Pocket Market Toolkit

Section 1: Why Pocket Markets Section 2: About Pocket Markets Planning a Pocket Market Setting up a Pocket Market Information for farmers Links to resources

Pocket Market Toolkit Home

Section 2: About Pocket Markets

What is a Pocket Market?

"The market table was a mouthwatering piece of art in itself, a divine display of the regions harvest, deep purple blueberries accompanied by yellow plum tomatoes, fragrant basil, and fresh salad greens, free range eggs…and the gooiest caramel brown cinnamon buns!"

A Pocket Market is like a "mini" version of a Farmers Market. Usually a Pocket Market is one stand, but could be more. A Pocket Market could be run by a local farmer, a group of farmers, backyard growers, a community group, or by FoodRoots Distributors Coop. Currently, the majority of Pocket Markets are operated by a community group working together with FoodRoots. The group provides the venue and FoodRoots provides the food and farm products.

Pocket Markets are held in many different locations. They could be situated at community halls, neighborhood parks, on a roadside or sidewalk, in office buildings, recreation centers, or churches. They could run year-round, seasonally, weekly or just once at an event. What differentiates Pocket Markets from other regional farmers markets is that generally they are smaller in size and intended to directly serve a specific neighborhood or community.

top of page

Options for different types of Pocket Markets

There are currently 12 Pocket Markets in the Greater Victoria area, and this number is growing. Each market looks fairly similar in that there is a market table, tent and wonderful array of foods, fresh fruits and vegetables. They are held at a wide range of locations, from a town square (Esquimalt), to the local YMCA (VicWest), to a government office (Ministry of the Environment) to a foyer of a Post Secondary Institution (Camosun College and UVIC) and beyond. Most of the markets are hosted by a local neighborhood or association, a Health and Wellness Committee in an office building, or a group of interested co-workers or students. Currently most markets are run in conjunction with FoodRoots but there are many other types of operating models.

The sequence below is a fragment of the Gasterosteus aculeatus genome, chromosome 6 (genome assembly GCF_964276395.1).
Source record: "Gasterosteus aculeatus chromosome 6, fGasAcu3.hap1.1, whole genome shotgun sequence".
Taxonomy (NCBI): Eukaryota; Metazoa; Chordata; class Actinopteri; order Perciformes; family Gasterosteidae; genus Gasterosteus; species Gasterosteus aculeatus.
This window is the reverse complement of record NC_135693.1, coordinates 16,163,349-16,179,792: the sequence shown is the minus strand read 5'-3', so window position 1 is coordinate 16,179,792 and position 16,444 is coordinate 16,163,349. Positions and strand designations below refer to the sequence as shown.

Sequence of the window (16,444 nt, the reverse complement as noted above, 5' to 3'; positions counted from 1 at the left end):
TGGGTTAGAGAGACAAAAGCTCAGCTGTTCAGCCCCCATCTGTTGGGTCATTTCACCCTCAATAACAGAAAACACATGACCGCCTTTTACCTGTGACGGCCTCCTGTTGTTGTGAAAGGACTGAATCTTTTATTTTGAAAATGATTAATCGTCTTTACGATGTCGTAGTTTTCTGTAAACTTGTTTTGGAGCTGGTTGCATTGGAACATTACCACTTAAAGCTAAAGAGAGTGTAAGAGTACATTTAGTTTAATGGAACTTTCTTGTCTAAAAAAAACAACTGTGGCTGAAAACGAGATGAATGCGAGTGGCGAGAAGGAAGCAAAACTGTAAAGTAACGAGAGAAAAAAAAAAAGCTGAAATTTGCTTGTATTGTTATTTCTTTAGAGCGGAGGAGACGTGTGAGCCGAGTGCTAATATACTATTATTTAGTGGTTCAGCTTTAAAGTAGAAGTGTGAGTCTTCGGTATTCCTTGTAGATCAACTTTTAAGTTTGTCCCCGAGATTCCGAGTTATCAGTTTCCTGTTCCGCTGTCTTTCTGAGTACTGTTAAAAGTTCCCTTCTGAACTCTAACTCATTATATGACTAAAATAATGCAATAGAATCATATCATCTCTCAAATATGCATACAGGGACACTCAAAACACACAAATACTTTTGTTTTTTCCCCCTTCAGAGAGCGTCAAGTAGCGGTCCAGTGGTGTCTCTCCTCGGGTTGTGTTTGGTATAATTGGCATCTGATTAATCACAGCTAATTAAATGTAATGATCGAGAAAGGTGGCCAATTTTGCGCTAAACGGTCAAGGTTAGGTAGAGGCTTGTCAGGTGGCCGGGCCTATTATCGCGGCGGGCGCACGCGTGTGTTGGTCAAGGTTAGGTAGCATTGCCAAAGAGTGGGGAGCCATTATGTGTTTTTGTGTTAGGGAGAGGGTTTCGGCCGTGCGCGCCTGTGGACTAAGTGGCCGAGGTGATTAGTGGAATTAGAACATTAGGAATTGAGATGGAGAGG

top of page

Descriptions of Pocket Markets types

FoodRoots Pocket Market
The community or sponsoring group provides the location, insurance, and helps with promotion. FoodRoots basically brings the market. FoodRoots supplies: the equipment (tent, table, etc.), produce and other local goodies, displays and sells the produce, deals with any leftovers, and takes the financial risk. For example, this model is used in the Fernwood neighborhood, and in the various government ministry offices.

Community Pocket Market
A local group sponsors a market and invites local growers and processors to participate. The Community group/organization provides the location, insurance, promotion and equipment. The group could access the FoodRoots "Mobile Market" to help them with the market infrastructure (see below) to set up a market.

Hybrid Market
A combination market. Each community/group can create a market model that will work for them. Perhaps you want a FoodRoots market that also provides room for other tables where growers and processors can come and sell (this is the Vic West model). Another option would be to invite FoodRoots as an addition to an already existing community market or event. For example, the Quadra Hillside Days Market. This could provide an existing market or event with additional food and education resources.

Mobile Market
FoodRoots is developing a Mobile Market (tent, table, tablecloths, cashbox, scales, etc.). This will be available to community groups and organizations on a first come first serve basis to get you started. There may be some deposit costs involved. Contact FoodRoots for more information.

top of page

Where might Pocket Markets be a good option?

So far markets have been held at the following venues:

Neighborhoods:

Educational institutions:

BC Ministries:

Events:

Some other possible options and venues are:

Some of the limiting factors for certain locations are zoning and permitting regulations held by Municipalities and also institutional policies or food service contracts (more on this in subsequent sections).

Next - Section 3: Planning a Pocket Market

top of page

Back to FoodRoots website Contact us